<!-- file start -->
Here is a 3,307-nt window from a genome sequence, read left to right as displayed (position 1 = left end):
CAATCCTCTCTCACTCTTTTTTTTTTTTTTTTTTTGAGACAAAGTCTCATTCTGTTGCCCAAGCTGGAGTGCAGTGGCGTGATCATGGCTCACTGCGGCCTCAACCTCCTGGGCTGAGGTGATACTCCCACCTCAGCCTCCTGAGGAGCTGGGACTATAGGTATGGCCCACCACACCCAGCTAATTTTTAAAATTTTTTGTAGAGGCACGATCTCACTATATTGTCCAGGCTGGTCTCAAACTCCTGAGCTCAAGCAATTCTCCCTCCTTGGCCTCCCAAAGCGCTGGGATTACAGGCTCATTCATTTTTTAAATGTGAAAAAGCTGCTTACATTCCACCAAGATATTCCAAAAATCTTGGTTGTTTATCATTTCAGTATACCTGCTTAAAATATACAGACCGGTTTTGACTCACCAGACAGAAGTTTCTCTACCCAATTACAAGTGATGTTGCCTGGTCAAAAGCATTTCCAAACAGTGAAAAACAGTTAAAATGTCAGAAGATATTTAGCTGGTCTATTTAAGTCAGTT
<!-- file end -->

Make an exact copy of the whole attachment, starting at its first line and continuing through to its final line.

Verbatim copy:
Here is a 3,307-nt window from a genome sequence, read left to right as displayed (position 1 = left end):
CAATCCTCTCTCACTCTTTTTTTTTTTTTTTTTTTGAGACAAAGTCTCATTCTGTTGCCCAAGCTGGAGTGCAGTGGCGTGATCATGGCTCACTGCGGCCTCAACCTCCTGGGCTGAGGTGATACTCCCACCTCAGCCTCCTGAGGAGCTGGGACTATAGGTATGGCCCACCACACCCAGCTAATTTTTAAAATTTTTTGTAGAGGCACGATCTCACTATATTGTCCAGGCTGGTCTCAAACTCCTGAGCTCAAGCAATTCTCCCTCCTTGGCCTCCCAAAGCGCTGGGATTACAGGCTCATTCATTTTTTAAATGTGAAAAAGCTGCTTACATTCCACCAAGATATTCCAAAAATCTTGGTTGTTTATCATTTCAGTATACCTGCTTAAAATATACAGACCGGTTTTGACTCACCAGACAGAAGTTTCTCTACCCAATTACAAGTGATGTTGCCTGGTCAAAAGCATTTCCAAACAGTGAAAAACAGTTAAAATGTCAGAAGATATTTAGCTGGTCTATTTAAGTCAGTT